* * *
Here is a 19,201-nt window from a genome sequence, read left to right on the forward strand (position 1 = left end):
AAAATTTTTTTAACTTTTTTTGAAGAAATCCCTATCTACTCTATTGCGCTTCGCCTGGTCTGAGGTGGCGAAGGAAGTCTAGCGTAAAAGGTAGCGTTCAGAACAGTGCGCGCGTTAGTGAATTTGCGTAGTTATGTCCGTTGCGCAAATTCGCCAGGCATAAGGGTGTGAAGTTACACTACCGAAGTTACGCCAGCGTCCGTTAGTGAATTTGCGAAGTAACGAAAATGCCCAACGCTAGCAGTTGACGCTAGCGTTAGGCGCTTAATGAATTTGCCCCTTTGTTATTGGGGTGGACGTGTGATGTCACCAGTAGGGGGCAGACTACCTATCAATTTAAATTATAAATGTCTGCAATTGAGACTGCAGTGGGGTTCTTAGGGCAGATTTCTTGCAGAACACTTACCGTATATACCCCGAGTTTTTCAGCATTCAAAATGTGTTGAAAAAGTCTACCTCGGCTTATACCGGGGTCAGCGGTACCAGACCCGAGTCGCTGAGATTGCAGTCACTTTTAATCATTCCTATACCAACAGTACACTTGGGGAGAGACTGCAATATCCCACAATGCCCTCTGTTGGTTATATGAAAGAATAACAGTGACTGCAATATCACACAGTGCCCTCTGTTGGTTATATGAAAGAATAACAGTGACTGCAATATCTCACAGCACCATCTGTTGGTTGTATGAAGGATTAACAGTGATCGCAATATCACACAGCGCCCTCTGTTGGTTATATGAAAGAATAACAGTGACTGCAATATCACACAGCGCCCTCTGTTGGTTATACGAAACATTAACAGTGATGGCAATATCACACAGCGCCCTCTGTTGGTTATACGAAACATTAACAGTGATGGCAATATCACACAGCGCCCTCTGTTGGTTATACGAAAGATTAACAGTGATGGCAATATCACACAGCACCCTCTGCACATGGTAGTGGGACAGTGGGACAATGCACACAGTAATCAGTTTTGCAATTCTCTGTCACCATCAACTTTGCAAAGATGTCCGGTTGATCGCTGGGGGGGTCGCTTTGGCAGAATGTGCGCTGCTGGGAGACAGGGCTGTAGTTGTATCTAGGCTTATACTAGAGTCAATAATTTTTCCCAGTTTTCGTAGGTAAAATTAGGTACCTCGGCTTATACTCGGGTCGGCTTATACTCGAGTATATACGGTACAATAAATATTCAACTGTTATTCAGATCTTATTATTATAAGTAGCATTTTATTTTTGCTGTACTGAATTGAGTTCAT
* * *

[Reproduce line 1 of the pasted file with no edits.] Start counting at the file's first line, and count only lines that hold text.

Here is a 19,201-nt window from a genome sequence, read left to right on the forward strand (position 1 = left end):